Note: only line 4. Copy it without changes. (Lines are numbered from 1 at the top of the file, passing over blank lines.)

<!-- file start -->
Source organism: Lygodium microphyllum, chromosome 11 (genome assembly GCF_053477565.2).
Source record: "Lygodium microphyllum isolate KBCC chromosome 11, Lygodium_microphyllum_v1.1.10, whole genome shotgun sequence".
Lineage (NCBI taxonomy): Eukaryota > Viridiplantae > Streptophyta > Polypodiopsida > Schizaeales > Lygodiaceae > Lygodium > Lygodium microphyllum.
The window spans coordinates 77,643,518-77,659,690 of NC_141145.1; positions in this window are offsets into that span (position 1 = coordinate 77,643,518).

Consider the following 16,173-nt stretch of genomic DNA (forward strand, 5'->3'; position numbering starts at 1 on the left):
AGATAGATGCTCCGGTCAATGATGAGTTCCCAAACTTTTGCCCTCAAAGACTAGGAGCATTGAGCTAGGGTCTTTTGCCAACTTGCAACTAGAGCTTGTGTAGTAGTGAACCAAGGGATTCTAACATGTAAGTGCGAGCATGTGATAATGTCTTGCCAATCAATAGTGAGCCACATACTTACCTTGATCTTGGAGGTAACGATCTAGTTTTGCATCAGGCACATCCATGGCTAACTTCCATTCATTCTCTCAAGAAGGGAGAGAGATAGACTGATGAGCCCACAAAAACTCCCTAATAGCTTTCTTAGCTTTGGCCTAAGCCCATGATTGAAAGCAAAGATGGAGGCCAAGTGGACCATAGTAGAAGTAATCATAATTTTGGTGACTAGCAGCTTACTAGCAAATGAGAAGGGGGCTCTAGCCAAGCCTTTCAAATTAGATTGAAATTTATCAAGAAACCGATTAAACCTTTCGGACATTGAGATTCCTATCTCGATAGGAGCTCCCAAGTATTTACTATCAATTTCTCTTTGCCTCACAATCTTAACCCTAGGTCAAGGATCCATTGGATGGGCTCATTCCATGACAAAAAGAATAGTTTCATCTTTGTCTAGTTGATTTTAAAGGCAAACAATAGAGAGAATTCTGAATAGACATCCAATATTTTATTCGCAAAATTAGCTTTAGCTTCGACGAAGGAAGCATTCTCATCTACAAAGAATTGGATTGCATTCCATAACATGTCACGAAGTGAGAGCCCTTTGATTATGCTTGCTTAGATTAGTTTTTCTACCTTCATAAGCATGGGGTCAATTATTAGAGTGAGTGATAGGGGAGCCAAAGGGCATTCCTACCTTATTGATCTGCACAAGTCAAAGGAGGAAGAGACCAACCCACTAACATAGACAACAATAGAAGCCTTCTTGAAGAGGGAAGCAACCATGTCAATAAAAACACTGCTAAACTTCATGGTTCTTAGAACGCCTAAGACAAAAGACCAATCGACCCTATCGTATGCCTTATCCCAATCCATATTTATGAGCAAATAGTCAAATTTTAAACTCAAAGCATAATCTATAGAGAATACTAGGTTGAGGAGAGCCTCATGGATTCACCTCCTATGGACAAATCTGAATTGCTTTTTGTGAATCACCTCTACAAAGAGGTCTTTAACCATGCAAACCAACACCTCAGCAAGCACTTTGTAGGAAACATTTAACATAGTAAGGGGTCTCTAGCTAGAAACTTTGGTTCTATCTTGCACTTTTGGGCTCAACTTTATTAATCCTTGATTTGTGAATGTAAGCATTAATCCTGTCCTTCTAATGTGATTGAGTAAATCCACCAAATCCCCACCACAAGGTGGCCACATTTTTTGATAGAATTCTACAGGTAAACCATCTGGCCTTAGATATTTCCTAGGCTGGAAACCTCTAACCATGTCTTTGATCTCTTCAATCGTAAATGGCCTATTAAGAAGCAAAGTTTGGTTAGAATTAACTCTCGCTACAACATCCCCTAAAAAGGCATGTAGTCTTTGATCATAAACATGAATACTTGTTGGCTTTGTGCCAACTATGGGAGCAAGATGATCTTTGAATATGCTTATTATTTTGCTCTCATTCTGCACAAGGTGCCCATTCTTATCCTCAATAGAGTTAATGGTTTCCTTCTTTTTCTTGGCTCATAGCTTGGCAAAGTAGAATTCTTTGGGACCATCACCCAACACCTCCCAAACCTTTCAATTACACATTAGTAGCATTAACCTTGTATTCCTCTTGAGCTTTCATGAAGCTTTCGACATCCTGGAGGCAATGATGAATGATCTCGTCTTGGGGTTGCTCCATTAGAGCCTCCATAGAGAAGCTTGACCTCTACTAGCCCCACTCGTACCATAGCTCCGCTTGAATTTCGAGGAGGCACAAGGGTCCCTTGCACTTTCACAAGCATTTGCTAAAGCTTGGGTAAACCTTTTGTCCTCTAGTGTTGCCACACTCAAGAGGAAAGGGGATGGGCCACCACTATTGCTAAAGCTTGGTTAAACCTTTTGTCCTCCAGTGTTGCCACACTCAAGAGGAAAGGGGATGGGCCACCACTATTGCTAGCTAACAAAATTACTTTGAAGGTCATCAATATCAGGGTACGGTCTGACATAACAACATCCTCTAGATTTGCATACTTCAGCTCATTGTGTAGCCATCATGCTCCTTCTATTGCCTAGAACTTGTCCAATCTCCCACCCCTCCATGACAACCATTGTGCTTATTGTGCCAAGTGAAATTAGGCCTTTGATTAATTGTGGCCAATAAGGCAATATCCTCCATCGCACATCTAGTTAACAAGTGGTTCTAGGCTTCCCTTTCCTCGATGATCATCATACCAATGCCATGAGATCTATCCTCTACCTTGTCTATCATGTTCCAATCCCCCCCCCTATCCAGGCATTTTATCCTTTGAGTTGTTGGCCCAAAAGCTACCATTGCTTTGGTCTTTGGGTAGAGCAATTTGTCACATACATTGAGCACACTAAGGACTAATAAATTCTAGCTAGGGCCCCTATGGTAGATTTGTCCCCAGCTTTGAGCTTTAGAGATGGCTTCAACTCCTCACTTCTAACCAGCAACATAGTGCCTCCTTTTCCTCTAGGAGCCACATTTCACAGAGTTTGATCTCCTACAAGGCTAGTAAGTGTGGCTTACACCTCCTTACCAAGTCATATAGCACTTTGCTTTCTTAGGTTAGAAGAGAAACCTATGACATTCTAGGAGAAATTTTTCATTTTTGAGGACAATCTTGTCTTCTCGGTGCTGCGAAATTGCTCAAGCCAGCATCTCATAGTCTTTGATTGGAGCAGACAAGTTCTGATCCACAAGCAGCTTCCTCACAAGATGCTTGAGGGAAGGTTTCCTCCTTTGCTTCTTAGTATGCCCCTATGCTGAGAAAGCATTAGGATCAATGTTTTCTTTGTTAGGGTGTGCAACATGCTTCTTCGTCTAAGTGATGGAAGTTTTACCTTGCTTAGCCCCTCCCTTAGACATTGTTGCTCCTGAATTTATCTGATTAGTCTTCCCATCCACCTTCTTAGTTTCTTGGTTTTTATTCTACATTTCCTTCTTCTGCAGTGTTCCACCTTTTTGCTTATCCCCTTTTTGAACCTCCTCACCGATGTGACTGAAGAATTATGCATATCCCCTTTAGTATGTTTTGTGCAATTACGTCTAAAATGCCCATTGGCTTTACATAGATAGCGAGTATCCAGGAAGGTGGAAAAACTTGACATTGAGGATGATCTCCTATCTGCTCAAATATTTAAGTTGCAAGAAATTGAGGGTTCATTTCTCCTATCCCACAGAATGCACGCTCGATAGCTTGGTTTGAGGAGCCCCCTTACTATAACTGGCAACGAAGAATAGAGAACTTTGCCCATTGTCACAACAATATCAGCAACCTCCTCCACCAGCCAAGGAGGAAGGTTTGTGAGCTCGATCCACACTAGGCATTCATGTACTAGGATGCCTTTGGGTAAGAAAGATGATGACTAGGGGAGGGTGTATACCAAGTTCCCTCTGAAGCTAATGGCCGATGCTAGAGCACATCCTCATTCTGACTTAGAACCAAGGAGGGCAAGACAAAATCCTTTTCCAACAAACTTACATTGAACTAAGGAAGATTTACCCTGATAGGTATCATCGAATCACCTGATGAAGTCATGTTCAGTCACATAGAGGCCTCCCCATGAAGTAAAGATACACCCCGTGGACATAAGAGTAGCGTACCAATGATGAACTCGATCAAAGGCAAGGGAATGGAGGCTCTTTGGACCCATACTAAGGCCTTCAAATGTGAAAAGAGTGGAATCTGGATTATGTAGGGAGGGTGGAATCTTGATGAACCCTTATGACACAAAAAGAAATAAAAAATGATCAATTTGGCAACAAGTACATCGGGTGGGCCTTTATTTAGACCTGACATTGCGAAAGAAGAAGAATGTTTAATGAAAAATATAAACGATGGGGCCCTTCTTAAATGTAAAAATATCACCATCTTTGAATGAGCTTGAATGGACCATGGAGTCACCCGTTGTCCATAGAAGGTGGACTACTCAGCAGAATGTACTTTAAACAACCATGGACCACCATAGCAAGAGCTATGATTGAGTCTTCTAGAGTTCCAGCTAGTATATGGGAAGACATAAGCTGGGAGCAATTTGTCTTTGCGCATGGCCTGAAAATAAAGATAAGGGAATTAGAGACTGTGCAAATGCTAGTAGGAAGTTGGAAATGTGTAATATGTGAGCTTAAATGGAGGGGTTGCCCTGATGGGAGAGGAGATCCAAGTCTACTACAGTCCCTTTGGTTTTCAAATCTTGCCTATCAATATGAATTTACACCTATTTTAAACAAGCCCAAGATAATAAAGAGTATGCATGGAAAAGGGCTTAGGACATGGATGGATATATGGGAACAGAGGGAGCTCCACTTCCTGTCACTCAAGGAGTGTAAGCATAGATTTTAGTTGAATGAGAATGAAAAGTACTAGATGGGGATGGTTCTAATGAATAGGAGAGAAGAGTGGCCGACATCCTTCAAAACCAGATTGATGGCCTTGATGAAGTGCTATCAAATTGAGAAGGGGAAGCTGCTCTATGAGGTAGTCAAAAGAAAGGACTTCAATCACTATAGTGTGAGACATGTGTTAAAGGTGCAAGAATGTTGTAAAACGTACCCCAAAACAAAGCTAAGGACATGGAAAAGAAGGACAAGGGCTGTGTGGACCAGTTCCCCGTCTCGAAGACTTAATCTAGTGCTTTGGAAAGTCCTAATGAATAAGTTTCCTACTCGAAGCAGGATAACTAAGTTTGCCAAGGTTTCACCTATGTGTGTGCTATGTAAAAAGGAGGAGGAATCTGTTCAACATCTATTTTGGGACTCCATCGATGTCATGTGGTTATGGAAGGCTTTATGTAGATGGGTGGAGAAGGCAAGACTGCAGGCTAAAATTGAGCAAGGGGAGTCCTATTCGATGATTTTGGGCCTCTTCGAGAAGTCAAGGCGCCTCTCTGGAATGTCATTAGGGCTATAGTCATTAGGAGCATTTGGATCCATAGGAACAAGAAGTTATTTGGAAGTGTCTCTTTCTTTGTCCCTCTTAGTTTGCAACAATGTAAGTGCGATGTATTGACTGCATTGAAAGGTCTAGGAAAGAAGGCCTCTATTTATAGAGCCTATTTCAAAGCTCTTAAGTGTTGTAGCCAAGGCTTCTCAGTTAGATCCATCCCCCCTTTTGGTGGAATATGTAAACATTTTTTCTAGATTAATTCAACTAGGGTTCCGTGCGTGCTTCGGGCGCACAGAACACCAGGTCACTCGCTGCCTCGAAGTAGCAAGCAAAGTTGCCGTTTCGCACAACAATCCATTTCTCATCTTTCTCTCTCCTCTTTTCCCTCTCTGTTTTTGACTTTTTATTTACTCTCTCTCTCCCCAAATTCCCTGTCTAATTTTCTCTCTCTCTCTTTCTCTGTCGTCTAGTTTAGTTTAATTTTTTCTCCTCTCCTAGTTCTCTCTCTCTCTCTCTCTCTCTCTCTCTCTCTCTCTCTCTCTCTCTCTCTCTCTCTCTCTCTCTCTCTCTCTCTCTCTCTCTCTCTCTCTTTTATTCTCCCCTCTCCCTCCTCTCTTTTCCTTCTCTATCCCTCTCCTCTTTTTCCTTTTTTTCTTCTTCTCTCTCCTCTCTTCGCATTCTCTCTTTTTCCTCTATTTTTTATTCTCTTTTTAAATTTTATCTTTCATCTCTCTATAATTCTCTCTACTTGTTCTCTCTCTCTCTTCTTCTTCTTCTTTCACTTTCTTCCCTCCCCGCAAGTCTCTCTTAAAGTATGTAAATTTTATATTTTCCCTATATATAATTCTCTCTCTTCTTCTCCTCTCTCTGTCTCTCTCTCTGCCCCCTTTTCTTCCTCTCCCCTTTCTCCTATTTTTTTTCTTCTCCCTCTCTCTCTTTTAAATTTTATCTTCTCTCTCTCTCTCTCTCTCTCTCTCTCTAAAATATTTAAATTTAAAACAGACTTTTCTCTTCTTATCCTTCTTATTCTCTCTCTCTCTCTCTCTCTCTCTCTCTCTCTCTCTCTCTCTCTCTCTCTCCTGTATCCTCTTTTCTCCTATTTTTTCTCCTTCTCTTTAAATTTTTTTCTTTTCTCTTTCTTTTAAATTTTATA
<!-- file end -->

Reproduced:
The window spans coordinates 77,643,518-77,659,690 of NC_141145.1; positions in this window are offsets into that span (position 1 = coordinate 77,643,518).